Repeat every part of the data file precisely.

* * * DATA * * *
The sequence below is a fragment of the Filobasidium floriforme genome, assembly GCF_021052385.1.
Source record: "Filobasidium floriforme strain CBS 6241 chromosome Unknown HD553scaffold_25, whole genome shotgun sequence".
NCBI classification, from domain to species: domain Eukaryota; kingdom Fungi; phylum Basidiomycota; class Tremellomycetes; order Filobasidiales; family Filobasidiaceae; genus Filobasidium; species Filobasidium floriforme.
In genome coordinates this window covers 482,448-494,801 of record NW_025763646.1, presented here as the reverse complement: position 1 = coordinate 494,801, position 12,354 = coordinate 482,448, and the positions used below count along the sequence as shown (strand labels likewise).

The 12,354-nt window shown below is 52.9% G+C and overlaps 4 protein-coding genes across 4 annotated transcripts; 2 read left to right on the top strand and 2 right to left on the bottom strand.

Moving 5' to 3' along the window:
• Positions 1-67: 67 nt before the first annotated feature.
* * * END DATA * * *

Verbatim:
The sequence below is a fragment of the Filobasidium floriforme genome, assembly GCF_021052385.1.
Source record: "Filobasidium floriforme strain CBS 6241 chromosome Unknown HD553scaffold_25, whole genome shotgun sequence".
NCBI classification, from domain to species: domain Eukaryota; kingdom Fungi; phylum Basidiomycota; class Tremellomycetes; order Filobasidiales; family Filobasidiaceae; genus Filobasidium; species Filobasidium floriforme.
In genome coordinates this window covers 482,448-494,801 of record NW_025763646.1, presented here as the reverse complement: position 1 = coordinate 494,801, position 12,354 = coordinate 482,448, and the positions used below count along the sequence as shown (strand labels likewise).

The 12,354-nt window shown below is 52.9% G+C and overlaps 4 protein-coding genes across 4 annotated transcripts; 2 read left to right on the top strand and 2 right to left on the bottom strand.

Moving 5' to 3' along the window:
• Positions 1-67: 67 nt before the first annotated feature.